There is something very modern about the note of plangent sadness which Leslie Stephen sounds as he regrets the seeking of signs and wonders by the devotee who is looking for confirmation of the truth of his faith. One might read this gentle lament in an essay by Gary Gutting in the Opininator of the New York Times.
You are seeking for outwards signs and wonders when you should be impressed by the profound and all pervading mysteries of the universe; and therefore falling into the hands of mere charlatans, and taking the morbid hysterics of over excited women for the revelation conveyed by all nature to those who have ears to hear. Has not the word 'spiritual' till now expressive of the highest emotions possible to human beings, got itself somehow stained and debased by association with the loathsome tricks practiced by importers aided by the prurient curiosity of their dupes?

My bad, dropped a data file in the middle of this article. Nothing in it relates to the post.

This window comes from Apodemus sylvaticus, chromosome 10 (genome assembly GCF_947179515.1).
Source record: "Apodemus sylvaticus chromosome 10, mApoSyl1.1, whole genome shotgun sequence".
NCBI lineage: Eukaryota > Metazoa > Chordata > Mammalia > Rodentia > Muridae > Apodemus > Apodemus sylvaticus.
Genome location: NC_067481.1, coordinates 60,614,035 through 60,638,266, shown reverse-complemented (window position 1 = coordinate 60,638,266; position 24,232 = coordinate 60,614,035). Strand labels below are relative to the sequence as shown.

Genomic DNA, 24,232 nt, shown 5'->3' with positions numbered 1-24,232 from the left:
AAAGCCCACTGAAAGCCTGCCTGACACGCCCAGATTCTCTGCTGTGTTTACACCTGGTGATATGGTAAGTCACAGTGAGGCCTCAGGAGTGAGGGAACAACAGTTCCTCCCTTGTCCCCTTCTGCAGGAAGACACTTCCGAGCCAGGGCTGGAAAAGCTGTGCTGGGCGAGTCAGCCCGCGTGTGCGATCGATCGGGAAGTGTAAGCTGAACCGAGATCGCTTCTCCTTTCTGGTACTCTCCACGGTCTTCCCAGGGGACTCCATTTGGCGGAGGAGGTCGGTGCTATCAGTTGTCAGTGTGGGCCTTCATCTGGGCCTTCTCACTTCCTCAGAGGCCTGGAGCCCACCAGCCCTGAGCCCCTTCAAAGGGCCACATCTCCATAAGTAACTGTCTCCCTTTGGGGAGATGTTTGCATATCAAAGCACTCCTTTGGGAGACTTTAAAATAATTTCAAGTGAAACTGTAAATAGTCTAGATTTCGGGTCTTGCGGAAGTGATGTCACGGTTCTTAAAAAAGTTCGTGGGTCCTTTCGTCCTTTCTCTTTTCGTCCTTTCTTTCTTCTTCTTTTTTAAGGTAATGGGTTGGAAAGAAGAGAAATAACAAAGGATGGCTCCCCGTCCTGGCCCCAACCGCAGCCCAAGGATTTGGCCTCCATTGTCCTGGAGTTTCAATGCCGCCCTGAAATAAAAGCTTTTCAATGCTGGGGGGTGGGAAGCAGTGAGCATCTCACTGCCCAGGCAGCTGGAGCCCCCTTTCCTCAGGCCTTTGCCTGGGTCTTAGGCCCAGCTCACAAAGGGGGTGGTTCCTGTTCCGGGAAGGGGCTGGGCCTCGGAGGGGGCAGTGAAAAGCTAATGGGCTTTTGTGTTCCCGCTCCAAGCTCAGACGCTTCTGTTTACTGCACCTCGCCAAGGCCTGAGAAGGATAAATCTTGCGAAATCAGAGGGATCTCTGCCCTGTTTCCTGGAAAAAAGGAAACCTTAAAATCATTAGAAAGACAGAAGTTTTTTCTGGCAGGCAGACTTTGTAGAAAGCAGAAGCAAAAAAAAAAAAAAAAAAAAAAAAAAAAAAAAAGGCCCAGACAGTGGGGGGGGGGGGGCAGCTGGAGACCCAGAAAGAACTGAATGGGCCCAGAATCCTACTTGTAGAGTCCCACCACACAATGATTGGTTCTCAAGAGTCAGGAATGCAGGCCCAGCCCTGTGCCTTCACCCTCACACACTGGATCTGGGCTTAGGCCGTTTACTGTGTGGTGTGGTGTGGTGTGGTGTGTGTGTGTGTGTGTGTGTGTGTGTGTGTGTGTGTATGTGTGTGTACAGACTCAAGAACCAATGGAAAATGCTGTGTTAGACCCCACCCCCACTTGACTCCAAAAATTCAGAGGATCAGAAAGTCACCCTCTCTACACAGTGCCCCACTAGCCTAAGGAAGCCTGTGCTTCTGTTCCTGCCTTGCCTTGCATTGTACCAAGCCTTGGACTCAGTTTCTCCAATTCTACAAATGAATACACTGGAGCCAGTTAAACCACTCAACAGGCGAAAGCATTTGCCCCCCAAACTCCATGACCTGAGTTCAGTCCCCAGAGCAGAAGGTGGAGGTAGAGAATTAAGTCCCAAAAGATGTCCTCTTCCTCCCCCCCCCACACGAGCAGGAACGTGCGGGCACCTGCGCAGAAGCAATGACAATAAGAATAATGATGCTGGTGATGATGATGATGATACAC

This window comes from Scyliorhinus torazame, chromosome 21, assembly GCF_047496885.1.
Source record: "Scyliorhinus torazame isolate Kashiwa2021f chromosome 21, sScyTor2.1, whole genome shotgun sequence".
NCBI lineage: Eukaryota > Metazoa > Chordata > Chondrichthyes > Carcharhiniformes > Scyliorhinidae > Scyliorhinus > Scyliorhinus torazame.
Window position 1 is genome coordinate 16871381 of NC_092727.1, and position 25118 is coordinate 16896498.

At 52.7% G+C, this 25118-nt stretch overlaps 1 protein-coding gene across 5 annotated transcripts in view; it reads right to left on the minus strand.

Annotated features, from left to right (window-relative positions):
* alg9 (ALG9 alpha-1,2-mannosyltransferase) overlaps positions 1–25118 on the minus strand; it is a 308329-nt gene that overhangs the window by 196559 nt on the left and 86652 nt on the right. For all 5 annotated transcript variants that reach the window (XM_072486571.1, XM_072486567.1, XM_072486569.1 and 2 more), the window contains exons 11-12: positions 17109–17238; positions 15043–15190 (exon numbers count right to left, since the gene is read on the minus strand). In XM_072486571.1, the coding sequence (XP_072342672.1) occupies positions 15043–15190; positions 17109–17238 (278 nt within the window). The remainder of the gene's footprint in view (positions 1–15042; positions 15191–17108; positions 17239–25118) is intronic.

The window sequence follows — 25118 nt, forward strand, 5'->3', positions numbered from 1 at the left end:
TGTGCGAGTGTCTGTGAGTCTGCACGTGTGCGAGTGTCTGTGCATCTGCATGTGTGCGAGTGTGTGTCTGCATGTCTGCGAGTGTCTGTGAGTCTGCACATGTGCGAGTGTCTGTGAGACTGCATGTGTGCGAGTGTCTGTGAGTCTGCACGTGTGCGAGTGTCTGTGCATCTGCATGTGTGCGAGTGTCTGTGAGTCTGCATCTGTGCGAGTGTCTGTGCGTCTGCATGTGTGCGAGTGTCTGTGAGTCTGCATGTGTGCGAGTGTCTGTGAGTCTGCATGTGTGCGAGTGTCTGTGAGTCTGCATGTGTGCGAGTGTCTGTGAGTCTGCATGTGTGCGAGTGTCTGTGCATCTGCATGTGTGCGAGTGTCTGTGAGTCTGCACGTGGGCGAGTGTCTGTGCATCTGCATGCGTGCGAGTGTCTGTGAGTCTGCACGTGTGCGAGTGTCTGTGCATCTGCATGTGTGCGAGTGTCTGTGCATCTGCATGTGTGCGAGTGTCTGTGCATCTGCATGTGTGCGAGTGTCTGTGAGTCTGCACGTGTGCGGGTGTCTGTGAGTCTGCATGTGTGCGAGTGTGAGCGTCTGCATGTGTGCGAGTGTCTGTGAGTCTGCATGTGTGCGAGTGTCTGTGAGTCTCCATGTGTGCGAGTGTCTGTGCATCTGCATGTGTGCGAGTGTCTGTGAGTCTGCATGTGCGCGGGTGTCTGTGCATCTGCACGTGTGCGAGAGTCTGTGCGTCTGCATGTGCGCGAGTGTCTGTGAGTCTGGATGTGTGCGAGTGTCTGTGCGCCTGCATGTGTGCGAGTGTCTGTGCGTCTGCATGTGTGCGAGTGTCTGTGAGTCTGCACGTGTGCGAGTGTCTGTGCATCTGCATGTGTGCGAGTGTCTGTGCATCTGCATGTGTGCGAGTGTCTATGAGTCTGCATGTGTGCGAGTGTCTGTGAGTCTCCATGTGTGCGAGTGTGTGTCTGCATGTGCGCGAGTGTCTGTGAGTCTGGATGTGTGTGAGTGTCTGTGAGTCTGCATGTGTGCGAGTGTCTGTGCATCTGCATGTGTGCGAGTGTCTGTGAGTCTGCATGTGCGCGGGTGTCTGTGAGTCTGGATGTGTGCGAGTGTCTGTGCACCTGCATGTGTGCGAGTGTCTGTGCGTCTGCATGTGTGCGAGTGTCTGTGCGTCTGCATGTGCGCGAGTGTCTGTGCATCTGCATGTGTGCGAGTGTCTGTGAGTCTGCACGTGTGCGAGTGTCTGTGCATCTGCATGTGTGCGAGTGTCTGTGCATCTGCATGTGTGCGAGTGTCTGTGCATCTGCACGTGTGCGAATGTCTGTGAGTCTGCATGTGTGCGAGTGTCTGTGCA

Stephen is writing about Carlyle's Ethics and mentioning in passing the sad decline into what he could only see as charlatanry of Edward Irving, Carlyle's friend.
This point is made as it were in passing but from other of his writings I feel that he went out of his way. You see Sir Leslie Stephen was a Victorian freethinker and therefore somewhat at bay and inclined to growl. The portrait of him in To The Lighthouse as Mr. Ramsey does not shed a kindly light. The Calvin Carlyle which he offers us was probably influential. More on that perhaps.
Find the essay on Carlyle's Ethics in Bk.III of Hours in a Library
Hours in a library